The introduction of the Recovering America’s Wildlife Act (S.3223) has been introduced this week in the United States Senate. Tennessee Senator Lamar Alexander is one of the co-sponsors of the bipartisan legislation that recommends funding for those fish and wildlife species of greatest conservation need across the country.
“Senator Alexander has championed several wildlife-related issues specific to Tennessee and his leadership on this national issue will be instrumental,” said Ed Carter, executive director of the Tennessee Wildlife Resources Agency. “His longtime personal interest in wildlife and the outdoors allows a unique personal connection as an advocate for this critical legislation.”
The legislation recommends that Congress authorize $1.3 billion annually from energy development on federal lands and waters to the existing Wildlife Conservation Restoration Program to conserve the full array of fish and wildlife. This solution, proposed initially by leaders of the energy, outdoor recreation retail, manufacturing, and automotive sectors and well as sportsmen’s/women’s and other conservation groups is complementary to existing natural resource conservation and outdoor recreation programs. It will not require taxpayers or businesses to pay more, but instead allows all Americans to become investors in fish and wildlife conservation.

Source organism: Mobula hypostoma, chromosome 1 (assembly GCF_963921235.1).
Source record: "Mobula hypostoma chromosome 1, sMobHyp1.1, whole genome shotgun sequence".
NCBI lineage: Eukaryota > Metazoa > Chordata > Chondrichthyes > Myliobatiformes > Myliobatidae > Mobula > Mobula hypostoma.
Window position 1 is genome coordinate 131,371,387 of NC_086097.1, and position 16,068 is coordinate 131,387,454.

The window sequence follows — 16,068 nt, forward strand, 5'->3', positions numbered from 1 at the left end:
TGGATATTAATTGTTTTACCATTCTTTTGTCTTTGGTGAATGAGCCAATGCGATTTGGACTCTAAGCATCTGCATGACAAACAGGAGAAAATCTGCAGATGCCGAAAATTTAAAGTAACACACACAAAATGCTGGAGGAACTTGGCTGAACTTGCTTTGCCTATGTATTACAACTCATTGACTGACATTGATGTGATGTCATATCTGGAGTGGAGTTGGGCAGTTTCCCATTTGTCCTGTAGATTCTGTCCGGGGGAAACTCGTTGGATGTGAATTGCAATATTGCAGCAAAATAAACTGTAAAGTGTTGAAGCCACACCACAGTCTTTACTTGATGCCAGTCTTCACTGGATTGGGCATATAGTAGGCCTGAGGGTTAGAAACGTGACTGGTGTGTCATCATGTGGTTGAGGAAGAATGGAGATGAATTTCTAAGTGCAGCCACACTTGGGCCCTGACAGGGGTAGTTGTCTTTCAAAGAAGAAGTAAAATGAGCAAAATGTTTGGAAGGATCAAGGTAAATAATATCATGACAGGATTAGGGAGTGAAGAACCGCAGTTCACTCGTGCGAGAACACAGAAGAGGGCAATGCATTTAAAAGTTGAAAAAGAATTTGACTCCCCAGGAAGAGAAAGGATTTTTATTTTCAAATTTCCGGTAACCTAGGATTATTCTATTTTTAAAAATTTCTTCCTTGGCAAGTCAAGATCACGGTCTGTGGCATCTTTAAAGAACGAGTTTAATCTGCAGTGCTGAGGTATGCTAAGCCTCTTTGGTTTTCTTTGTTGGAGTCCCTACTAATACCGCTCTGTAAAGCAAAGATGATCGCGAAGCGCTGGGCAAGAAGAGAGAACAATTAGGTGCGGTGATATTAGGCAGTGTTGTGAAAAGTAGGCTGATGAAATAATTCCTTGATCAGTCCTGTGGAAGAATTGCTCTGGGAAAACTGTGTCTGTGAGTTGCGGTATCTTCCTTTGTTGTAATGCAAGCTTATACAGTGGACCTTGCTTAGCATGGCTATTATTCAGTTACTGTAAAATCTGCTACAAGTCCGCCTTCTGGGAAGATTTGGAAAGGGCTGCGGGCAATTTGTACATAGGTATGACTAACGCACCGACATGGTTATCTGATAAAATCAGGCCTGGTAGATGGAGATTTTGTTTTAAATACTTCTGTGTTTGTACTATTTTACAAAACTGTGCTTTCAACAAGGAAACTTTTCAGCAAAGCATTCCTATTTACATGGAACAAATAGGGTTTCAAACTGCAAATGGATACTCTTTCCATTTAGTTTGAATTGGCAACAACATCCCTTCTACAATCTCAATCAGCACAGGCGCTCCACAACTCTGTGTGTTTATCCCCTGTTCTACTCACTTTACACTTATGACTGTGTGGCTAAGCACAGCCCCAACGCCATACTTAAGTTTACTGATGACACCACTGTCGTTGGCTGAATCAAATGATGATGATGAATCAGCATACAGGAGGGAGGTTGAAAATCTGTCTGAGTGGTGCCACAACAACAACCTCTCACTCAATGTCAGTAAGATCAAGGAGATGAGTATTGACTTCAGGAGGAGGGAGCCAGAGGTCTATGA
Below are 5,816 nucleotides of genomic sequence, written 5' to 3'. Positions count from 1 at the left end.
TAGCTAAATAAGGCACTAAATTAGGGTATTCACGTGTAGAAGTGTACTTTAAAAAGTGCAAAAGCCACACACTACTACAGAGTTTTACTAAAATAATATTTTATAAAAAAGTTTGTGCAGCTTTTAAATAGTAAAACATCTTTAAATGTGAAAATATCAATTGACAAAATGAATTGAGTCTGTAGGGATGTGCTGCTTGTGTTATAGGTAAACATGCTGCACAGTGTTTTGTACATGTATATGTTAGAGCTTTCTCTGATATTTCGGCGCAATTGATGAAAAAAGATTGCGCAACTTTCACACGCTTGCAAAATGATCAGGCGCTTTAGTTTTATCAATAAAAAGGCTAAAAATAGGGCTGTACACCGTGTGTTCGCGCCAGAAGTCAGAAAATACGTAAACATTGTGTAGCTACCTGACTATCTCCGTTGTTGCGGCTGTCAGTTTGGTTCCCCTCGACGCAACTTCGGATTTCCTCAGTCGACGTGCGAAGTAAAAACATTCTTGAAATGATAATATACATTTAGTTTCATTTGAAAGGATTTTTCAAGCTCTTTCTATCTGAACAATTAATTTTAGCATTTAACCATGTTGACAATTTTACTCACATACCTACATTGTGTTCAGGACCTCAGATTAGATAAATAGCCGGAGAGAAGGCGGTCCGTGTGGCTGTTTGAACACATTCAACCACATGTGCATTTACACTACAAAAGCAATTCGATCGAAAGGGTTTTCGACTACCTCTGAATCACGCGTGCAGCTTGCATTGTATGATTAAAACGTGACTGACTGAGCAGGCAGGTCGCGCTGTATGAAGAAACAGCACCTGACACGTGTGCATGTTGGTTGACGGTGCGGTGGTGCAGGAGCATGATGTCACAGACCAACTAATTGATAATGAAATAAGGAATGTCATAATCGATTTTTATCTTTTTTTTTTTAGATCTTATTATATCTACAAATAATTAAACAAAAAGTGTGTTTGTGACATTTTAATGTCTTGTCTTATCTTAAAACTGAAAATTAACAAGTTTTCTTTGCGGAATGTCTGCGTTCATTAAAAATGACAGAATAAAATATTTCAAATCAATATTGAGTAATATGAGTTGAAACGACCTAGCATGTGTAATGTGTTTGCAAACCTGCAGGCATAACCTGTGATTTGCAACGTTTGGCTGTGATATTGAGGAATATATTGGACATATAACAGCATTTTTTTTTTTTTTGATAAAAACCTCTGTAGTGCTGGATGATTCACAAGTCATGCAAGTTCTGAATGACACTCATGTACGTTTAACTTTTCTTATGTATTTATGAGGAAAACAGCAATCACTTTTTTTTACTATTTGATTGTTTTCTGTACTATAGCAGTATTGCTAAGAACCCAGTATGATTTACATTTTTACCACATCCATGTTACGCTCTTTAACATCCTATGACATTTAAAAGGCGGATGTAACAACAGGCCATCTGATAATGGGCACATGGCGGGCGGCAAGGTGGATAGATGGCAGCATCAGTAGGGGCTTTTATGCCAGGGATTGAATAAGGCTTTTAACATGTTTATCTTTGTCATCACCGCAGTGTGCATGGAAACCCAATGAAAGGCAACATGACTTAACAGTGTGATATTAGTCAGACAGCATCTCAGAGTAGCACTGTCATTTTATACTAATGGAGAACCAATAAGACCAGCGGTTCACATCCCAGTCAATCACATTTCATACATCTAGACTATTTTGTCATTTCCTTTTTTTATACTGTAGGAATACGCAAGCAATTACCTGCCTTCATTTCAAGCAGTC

The Senate bill complements the House version introduced in December 2017 which has gained strong, bipartisan co-sponsorship due to its innovative approach to solving America’s wildlife crisis, with the current list of co-sponsors growing to more than 75 members.
Tennessee has one of the most diverse populations of fish and wildlife in the country,” said Pandy Upchurch, assistant chief for the TWRA Biodiversity Division. “While some of our species are thriving, others are continuing to face increasing challenges.”
There are 1,499 species in Tennessee considered to be species of greatest conservation need. There are 79 animals listed as threatened or endangered.
At the request of Congress, every state has developed a State Wildlife Action Plan to assess the health of their state’s fish and wildlife and outline conservation actions necessary to sustain them. The Restoring America’s Wildlife Act will help Tennessee implement its State Wildlife Action Plan. This will help address important wildlife issues that have been traditionally underfunded, and is now the nation’s core program for preventing endangered species listings.